27 April 2014

Discover Your Inner Economist by Tyler Cowen [2007]

I picked this up because I heard Tyler Cowen talking about it on an old episode of Econtalk, my favourite podcast.  Cowen blogs at Marginal Revolution, which is always worth reading.

I think this was one of the first popular books on behavioural economics.  At any rate, it differentiates itself from many of the others by the fact that the author's personality very clearly informs all of the analysis.  I liked this very much, because Cowen represents the sort of intellectually curious polymathy that I consider at the zenith of the sort of broad liberal arts education I experienced.

The book contains lots of practical guidance on getting the most out of one's cultural (and culinary) life.  One of Cowen's key messages is that it is not necessary to be wealthy to be a cultural or culinary billionaire.

Becoming a cultural billionaire

There is a lot of useful guidance on getting the most out of the arts.  One of Cowen's best ideas is that we free ourselves from the artificial obligation of 'completism'.  In doing so, we give ourselves permission to put down books unfinished, to walk out of movies that bore us, and to visit selectively individual paintings in galleries.  

Becoming a culinary billionaire

Cowen finds a correlation between quality of national cuisine and income inequality - basically, the greater the income inequality, the better the culinary outcomes.  Following on from this, if you are in a country with relatively low income inequality (a country with a low gini coefficient), you will eat best in ethnic restaurants from 'high gini' countries. To support this, Cowen even prints a table showing the most favoured ethnic restaurants to visit when travelling in certain European countries:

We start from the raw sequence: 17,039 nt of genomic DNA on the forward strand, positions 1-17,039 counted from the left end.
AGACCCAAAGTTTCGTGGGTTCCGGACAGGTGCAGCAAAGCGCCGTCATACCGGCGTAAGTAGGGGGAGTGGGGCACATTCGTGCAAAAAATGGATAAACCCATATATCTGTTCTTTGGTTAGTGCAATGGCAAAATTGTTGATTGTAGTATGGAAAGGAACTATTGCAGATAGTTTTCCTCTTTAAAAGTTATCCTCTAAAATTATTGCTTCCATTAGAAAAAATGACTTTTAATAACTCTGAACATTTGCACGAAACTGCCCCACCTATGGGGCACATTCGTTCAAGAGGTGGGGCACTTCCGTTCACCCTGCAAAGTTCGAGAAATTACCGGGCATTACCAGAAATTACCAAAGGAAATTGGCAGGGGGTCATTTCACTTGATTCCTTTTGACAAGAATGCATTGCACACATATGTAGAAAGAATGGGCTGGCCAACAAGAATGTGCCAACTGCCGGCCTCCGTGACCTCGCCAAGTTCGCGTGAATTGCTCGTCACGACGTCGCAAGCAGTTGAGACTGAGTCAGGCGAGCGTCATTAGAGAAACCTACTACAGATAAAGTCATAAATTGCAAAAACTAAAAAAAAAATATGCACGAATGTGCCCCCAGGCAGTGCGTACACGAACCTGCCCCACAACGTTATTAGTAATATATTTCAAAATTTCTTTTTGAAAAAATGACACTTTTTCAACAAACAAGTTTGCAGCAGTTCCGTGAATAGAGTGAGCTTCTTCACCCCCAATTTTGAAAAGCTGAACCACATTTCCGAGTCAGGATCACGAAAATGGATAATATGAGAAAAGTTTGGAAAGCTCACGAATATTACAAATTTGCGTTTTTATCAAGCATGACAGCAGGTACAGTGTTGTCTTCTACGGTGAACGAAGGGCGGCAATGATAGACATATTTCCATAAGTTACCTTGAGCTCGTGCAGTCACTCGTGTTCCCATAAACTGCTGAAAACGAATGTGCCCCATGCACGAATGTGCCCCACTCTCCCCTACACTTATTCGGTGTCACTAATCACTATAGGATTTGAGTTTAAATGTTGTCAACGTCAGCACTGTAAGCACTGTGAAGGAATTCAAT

Algerian or Tunisian
Turkish, Greek or Balkan
Pakistani or Indian
Indonesian or Surinamese
Chinese, Caribbean, Eastern European
Argentinian Steakhouse
Indian, Pakistani or Persian

I was reminded of the fact that the best Korean restaurants in London are not in the centre but in the very ordinary suburb of New Malden, which has the largest Korean population in Europe.  The rents are relatively low, which allows fabulous very ordinary-looking Korean restaurants such as Jee Cee Neh (great review here) to be sustained by local (Korean) customers.  Repeat business from informed customers together with high concentration of competitors keeps prices low and quality high.
A really good book which made me want to go and study at George Mason University, where Cowen is a professor and which seems to generate a lot of interesting ideas.

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